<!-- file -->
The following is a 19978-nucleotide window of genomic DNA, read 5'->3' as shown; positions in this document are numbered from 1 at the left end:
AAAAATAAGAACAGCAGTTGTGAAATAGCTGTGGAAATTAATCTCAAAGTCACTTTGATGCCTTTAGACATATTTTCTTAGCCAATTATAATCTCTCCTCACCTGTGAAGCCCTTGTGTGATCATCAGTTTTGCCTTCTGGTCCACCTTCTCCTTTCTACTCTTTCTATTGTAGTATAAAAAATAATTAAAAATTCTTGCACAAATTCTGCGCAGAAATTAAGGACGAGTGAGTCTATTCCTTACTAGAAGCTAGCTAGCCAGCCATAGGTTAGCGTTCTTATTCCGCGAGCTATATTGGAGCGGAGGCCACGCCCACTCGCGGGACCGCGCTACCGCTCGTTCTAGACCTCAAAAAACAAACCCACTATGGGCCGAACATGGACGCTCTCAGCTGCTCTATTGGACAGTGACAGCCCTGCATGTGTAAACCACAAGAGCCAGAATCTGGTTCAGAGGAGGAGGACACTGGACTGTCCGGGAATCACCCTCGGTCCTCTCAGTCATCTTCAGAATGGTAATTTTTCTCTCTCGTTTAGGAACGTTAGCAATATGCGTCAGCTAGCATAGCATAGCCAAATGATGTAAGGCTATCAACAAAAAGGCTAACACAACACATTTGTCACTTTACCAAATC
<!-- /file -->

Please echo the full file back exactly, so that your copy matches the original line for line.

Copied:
The following is a 19978-nucleotide window of genomic DNA, read 5'->3' as shown; positions in this document are numbered from 1 at the left end:
AAAAATAAGAACAGCAGTTGTGAAATAGCTGTGGAAATTAATCTCAAAGTCACTTTGATGCCTTTAGACATATTTTCTTAGCCAATTATAATCTCTCCTCACCTGTGAAGCCCTTGTGTGATCATCAGTTTTGCCTTCTGGTCCACCTTCTCCTTTCTACTCTTTCTATTGTAGTATAAAAAATAATTAAAAATTCTTGCACAAATTCTGCGCAGAAATTAAGGACGAGTGAGTCTATTCCTTACTAGAAGCTAGCTAGCCAGCCATAGGTTAGCGTTCTTATTCCGCGAGCTATATTGGAGCGGAGGCCACGCCCACTCGCGGGACCGCGCTACCGCTCGTTCTAGACCTCAAAAAACAAACCCACTATGGGCCGAACATGGACGCTCTCAGCTGCTCTATTGGACAGTGACAGCCCTGCATGTGTAAACCACAAGAGCCAGAATCTGGTTCAGAGGAGGAGGACACTGGACTGTCCGGGAATCACCCTCGGTCCTCTCAGTCATCTTCAGAATGGTAATTTTTCTCTCTCGTTTAGGAACGTTAGCAATATGCGTCAGCTAGCATAGCATAGCCAAATGATGTAAGGCTATCAACAAAAAGGCTAACACAACACATTTGTCACTTTACCAAATC